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Residual Equity Momentum for Corporate Bonds
An enhanced low-volatility strategy, which also provides exposure to valuation and sentiment factors, can improve returns by up to 6% a year.
Corporate bond returns consist of two distinct components: an interest rate component, which is default-free and anti-cyclical, and a credit spread component, which is default-risky and pro-cyclical.
In this Research Note we show that low-risk credits had superior risk-adjusted excess returns over the past 20 years.1 By selecting low-risk bonds from low-risk issuers, investors would have earned credit-like returns at substantially lower risk.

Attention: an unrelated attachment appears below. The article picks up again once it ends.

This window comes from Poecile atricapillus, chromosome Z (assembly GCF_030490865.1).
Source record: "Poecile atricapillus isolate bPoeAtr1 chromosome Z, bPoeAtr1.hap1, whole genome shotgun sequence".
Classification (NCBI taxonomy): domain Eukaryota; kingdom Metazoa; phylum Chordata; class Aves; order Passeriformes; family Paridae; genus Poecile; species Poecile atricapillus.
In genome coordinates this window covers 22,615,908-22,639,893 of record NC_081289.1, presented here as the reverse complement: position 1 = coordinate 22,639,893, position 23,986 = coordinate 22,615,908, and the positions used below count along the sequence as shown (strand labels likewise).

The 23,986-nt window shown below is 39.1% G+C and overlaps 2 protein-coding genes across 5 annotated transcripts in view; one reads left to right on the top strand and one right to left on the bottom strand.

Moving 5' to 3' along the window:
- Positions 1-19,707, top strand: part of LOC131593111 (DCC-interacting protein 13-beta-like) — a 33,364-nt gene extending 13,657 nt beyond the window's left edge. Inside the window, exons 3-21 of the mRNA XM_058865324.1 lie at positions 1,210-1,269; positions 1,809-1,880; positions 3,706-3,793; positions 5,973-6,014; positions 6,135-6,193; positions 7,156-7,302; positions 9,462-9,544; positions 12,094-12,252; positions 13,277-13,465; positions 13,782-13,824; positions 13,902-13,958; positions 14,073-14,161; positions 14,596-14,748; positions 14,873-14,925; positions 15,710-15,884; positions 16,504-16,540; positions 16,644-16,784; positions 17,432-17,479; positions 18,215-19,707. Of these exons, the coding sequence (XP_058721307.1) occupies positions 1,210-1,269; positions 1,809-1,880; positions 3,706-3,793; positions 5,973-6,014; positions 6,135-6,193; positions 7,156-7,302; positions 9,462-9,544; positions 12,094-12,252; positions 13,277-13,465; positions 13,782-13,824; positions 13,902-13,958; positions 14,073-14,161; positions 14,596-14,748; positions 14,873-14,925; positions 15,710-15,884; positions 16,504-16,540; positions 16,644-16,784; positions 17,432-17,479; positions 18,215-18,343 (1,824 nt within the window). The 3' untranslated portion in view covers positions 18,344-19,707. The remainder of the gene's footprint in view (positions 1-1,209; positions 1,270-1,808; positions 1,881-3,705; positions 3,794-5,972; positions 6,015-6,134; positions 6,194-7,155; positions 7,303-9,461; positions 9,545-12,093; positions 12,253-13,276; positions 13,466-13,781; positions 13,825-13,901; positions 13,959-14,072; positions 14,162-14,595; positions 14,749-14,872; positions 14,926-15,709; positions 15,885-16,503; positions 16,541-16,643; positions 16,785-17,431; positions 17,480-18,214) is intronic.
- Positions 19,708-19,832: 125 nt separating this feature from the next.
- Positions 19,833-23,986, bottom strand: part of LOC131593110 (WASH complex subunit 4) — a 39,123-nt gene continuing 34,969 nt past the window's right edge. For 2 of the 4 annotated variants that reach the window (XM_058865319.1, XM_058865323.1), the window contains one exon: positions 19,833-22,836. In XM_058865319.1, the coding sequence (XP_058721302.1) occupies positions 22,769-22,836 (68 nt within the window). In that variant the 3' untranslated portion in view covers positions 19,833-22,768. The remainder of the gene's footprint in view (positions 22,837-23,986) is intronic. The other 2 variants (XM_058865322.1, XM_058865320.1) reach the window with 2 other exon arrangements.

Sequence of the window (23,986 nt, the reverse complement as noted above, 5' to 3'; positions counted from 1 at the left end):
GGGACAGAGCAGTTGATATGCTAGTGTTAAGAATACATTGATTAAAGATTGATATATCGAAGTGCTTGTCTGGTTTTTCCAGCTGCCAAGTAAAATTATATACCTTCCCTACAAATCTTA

We provide a proof that volatility weighting over time increases the Sharpe or Information Ratio. The higher the degree of volatility smoothing achieved by volatility weighting, the higher the risk-adjusted performance
In this study we evaluate the performance of actively managed equity mutual funds against a set of passively managed index funds.
The volatility effect is present in US stock returns in every decade from 1931-2009. During these decades, low-volatility stocks produced a positive absolute return, with lower risk than the market-capitalization-weighted index.